Three investors reflect on the what lies ahead highlighting a buoyant 2021 but challenges beyond. Their suggestions include allocations to real assets and diversifying out of traditional fixed income.
There is a solid backdrop for risk assets ahead, said a group of expert panellists speaking at FIS 2020 Digital. Fundamentals around earnings expectations, price momentum and valuations has left investors like State Street Global Advisors underweight fixed income and overweight equities, particularly in the US where SSGA’s Dan Farley, executive vice president and chief investment officer, investment solutions group, sees real economic growth.
Meanwhile, increased allocations to gold and credit are providing a hedge against unexpected risk he said, predicting an above average economic recovery in 2021 followed by a tailing off to pre-pandemic levels.
Elsewhere, Canada’s Ontario Teachers’ Pension Plan holds a similar view. Millan Mulraine, chief economist at the fund which he joined in 2016 where he oversees macro-oriented research to inform the fund’s investment decisions, told delegates that 2021 is shaping up to be “a good year” as markets reap the vaccine premium.
However, Mulraine is cautious about what lies beyond 2021. He said that Central Banks are close to being out of the fiscal and monetary ammunition they need to manoeuvre, while the challenges impacting markets before COVID remain. Investors can look forward to a burst of growth, but it has been “bought forward from the future” by lower interest rates and government leverage. “How are we going to grow going forward if we don’t expand global production capacity,” he questioned, casting a wary eye on below trend growth coming down the track, lower yields and all the challenges of designing a portfolio therein.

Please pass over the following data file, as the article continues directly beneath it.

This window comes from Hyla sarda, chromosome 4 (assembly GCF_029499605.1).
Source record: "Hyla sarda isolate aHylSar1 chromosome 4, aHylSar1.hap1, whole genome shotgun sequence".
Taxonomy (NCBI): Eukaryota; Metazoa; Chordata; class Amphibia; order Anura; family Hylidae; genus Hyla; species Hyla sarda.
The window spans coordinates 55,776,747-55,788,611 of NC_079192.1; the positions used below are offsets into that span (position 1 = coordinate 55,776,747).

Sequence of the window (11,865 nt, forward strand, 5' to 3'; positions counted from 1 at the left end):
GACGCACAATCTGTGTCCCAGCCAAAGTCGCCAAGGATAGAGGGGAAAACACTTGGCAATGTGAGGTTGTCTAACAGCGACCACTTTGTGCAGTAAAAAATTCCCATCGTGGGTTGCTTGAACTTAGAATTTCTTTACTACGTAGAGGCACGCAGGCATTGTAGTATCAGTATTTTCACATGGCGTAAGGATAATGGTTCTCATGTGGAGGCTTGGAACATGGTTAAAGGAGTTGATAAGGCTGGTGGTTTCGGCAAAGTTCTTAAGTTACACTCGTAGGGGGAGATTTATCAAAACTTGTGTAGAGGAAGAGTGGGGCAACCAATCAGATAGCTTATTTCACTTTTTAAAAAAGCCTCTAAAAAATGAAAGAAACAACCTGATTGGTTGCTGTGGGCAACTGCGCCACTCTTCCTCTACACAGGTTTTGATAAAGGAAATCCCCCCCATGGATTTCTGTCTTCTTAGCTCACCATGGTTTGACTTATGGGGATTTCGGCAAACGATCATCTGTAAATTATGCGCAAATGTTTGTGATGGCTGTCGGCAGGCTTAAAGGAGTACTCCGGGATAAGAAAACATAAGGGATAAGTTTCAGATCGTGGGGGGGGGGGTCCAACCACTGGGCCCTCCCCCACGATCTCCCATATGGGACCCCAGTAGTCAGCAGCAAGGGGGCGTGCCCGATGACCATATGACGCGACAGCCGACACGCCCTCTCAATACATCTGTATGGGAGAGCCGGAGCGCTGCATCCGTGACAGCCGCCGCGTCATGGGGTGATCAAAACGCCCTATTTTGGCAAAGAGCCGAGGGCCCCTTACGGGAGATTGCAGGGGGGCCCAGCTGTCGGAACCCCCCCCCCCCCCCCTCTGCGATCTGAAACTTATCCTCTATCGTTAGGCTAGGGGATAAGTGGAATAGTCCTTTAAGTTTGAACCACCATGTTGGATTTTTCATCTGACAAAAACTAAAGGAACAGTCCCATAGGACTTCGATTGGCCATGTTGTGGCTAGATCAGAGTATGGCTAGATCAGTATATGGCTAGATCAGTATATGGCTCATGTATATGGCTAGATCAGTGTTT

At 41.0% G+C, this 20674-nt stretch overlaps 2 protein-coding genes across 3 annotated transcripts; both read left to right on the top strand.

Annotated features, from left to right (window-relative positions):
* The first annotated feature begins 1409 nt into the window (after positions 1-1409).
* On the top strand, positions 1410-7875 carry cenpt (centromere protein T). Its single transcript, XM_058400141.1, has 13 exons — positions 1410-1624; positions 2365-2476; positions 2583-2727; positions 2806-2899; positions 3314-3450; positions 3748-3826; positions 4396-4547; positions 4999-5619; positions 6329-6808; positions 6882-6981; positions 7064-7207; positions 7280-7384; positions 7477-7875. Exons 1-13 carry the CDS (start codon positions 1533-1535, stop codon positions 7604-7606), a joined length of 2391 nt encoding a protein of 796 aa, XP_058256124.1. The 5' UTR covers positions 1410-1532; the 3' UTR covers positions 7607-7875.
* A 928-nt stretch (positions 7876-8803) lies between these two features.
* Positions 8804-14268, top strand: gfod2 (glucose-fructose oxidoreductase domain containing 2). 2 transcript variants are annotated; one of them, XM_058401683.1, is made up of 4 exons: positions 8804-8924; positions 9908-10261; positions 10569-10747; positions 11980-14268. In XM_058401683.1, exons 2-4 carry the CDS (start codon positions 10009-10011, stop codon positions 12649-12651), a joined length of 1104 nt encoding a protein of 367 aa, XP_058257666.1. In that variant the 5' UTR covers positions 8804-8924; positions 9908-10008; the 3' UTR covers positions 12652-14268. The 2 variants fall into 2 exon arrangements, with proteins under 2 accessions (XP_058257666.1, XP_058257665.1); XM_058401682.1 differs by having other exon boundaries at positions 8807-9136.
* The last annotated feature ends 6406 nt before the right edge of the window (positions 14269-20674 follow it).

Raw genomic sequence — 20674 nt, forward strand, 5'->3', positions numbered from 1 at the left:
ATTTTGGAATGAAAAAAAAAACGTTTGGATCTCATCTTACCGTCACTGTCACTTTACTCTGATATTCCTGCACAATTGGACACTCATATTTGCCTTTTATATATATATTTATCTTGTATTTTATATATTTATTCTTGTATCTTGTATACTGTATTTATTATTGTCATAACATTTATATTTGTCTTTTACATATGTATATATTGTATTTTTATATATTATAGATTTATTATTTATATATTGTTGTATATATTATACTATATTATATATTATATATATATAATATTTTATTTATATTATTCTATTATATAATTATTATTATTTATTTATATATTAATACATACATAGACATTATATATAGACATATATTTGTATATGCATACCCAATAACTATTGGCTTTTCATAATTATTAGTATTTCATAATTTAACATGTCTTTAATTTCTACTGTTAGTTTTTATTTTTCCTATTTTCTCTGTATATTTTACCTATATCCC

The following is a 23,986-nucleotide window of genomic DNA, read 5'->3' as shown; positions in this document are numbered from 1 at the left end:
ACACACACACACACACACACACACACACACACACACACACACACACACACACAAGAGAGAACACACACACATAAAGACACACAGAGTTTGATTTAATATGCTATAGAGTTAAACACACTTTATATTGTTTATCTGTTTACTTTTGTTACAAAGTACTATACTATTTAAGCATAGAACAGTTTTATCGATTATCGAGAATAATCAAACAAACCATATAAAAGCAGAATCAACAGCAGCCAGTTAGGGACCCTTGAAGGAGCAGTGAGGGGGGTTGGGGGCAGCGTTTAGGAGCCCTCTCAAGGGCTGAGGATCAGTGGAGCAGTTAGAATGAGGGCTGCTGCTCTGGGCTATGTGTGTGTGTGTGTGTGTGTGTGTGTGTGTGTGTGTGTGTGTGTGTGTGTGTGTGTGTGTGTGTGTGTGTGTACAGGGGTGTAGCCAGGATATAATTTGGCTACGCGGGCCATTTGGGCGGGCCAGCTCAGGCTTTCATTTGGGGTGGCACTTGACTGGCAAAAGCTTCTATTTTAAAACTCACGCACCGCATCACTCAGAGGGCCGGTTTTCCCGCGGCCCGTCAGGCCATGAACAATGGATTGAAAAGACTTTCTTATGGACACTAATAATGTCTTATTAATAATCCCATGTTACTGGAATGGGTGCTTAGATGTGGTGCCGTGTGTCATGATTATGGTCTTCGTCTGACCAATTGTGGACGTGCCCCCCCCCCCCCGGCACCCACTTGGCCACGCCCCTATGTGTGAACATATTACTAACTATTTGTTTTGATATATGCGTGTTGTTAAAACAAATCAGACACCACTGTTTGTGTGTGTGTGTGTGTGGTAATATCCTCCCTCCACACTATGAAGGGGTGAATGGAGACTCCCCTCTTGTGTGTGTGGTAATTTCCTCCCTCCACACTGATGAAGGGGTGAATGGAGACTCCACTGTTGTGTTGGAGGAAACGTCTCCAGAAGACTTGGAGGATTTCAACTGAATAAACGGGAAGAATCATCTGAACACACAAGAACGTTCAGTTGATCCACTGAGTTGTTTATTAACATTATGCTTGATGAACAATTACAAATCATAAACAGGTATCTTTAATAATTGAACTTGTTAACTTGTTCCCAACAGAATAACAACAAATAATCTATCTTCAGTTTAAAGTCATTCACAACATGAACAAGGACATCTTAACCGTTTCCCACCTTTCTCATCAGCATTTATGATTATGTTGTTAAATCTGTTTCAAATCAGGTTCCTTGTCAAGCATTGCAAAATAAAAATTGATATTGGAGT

USS Investment Management, the UK’s largest pension fund, is similarly concerned. Bruno Serfaty, head of dynamic asset allocation and senior portfolio manager in the multi-asset allocation team since 2015, said the fund’s focus is on a post-COVID world, and the impact of the vast policy response.
Although the pandemic is relatively short term in the context of the pension scheme’s long-term investment strategy, the impact of unprecedented government spending will reverberate for years to come. “The scale of the policy response is unprecedented, particularly given the fact we started with a high level of debt before COVID. The debt overhang is not going to go away.” He said fiscal stimulus combined with monetary policy left a highly liquid environment and fierce competition for real assets.
Next panellists turned their expertise to inflation. SSGA’s house view is that inflation will remain low for the next few year. However, Farley warned that the market is susceptible to an “inflation shock,” whereby a spike in prices catches participants unprepared. He also noted that inflation proofing portfolios must go beyond inflation-linked bonds because of their poor return. Instead, SSGA’s focus is on real estate, infrastructure, commodities and gold.
“There is a lot of money chasing these investments and you have to be discriminate,” he warned. “If we get an inflation shock, it will put pressure on price multiples and equity markets, and having that hedge is really important: a total portfolio context vital.”
Inflation expectations are also key to informing OTPP’s view on returns and asset performance going forward.